One of my personal concerns with the map is that many of the cities and counties are being split into separate districts. For instance, south Davis County is now combined with Washington County, my home in Southern Utah before moving up north. I’ve only lived here two months, but I can tell you that Washington County is night and day different from Iron County, just an hour away, let alone night and day different from Davis County. I am a bit concerned about who is fairly going to represent both south Davis County and Washington County in the newly created second district.
It also does not make sense to me that cities such as Lehi, Payson, Springville and many others are actually split into different districts.
But what really has me concerned is that many of the legislators who created that map are now resigning, just weeks before the general session is to begin, to run for office in those cozy little districts they just created for themselves.
Some legislators are resigning because Lt. Gov. Greg Bell reminded them that no lawmakers are to do any fundraising while in session.
Forty-five days is a short period of time. But apparently some lawmakers feel that using those 45 days to raise money to campaign for office is more important than fulfilling the commitments they made to the office for which we elected them.
Many of these lawmakers are now forcing districts to scramble to find replacements before the session begins, rather than completing the office they committed to and not resigning after the General Session.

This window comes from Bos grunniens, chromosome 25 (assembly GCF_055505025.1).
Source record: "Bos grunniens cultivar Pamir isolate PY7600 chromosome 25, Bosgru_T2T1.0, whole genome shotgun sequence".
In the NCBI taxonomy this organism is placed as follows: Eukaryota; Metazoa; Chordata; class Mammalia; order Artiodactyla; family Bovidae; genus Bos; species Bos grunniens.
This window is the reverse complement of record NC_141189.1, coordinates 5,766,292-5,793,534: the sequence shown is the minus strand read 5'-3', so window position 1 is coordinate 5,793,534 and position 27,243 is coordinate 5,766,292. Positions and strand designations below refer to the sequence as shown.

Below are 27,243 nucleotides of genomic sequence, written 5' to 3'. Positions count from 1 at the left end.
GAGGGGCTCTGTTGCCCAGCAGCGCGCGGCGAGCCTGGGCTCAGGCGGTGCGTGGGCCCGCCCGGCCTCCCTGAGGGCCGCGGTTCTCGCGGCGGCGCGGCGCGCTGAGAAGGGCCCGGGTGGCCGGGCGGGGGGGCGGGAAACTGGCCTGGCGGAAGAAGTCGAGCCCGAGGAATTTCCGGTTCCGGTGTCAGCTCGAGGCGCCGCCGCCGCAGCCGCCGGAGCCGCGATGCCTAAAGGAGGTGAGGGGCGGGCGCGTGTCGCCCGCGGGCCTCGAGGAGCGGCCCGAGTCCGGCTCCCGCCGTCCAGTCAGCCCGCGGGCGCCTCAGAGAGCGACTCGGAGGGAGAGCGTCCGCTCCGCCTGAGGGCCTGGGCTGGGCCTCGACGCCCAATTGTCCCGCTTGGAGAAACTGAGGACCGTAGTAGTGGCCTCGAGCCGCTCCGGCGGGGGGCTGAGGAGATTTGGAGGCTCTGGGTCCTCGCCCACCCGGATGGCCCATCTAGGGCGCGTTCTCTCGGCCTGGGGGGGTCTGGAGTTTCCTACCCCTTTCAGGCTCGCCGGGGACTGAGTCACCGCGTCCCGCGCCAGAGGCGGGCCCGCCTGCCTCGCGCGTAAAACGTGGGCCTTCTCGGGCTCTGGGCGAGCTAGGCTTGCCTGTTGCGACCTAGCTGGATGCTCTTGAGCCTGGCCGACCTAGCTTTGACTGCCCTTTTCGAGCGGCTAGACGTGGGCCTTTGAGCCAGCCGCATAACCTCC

At this point, many of us know the problems with the newly created maps: the late-night, closed-door meetings and new maps seemingly popping up and being voted on over night. But now that we have legislators resigning to run in these districts that they created, I believe we have a right to state that legislators have no business completing these maps every 10 years. An independent party should complete these maps instead.
Come voting day, I for one, will be looking for a candidate who has proved that he/she will complete the job we elect them for.
To quote Rep. Stephen Sandstrom, R-Orem, who told the Associated Press: “If I’m a legislator, I’m going to be a legislator. I may not have the time to be out talking to people. But I have an obligation to those who elected me to remain serving.”